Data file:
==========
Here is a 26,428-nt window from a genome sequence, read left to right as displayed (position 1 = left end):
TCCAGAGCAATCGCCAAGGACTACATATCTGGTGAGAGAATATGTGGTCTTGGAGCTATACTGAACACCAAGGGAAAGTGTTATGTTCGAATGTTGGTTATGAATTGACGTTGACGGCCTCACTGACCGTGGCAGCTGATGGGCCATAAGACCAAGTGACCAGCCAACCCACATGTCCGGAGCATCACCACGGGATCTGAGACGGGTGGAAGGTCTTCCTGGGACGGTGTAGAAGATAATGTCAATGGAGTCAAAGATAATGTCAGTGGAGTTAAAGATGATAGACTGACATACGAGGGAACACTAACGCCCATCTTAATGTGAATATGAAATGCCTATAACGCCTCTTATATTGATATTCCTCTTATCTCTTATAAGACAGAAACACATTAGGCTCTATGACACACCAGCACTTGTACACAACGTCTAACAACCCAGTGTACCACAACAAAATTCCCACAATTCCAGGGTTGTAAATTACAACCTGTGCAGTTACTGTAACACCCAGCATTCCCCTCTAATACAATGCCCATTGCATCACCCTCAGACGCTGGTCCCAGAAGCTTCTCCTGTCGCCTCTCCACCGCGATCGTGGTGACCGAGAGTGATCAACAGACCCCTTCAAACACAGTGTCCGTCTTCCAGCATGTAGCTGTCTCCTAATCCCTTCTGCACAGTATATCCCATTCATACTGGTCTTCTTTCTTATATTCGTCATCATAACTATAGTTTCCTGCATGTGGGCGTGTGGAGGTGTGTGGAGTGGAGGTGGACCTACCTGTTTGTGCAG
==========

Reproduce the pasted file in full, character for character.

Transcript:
Here is a 26,428-nt window from a genome sequence, read left to right as displayed (position 1 = left end):
TCCAGAGCAATCGCCAAGGACTACATATCTGGTGAGAGAATATGTGGTCTTGGAGCTATACTGAACACCAAGGGAAAGTGTTATGTTCGAATGTTGGTTATGAATTGACGTTGACGGCCTCACTGACCGTGGCAGCTGATGGGCCATAAGACCAAGTGACCAGCCAACCCACATGTCCGGAGCATCACCACGGGATCTGAGACGGGTGGAAGGTCTTCCTGGGACGGTGTAGAAGATAATGTCAATGGAGTCAAAGATAATGTCAGTGGAGTTAAAGATGATAGACTGACATACGAGGGAACACTAACGCCCATCTTAATGTGAATATGAAATGCCTATAACGCCTCTTATATTGATATTCCTCTTATCTCTTATAAGACAGAAACACATTAGGCTCTATGACACACCAGCACTTGTACACAACGTCTAACAACCCAGTGTACCACAACAAAATTCCCACAATTCCAGGGTTGTAAATTACAACCTGTGCAGTTACTGTAACACCCAGCATTCCCCTCTAATACAATGCCCATTGCATCACCCTCAGACGCTGGTCCCAGAAGCTTCTCCTGTCGCCTCTCCACCGCGATCGTGGTGACCGAGAGTGATCAACAGACCCCTTCAAACACAGTGTCCGTCTTCCAGCATGTAGCTGTCTCCTAATCCCTTCTGCACAGTATATCCCATTCATACTGGTCTTCTTTCTTATATTCGTCATCATAACTATAGTTTCCTGCATGTGGGCGTGTGGAGGTGTGTGGAGTGGAGGTGGACCTACCTGTTTGTGCAG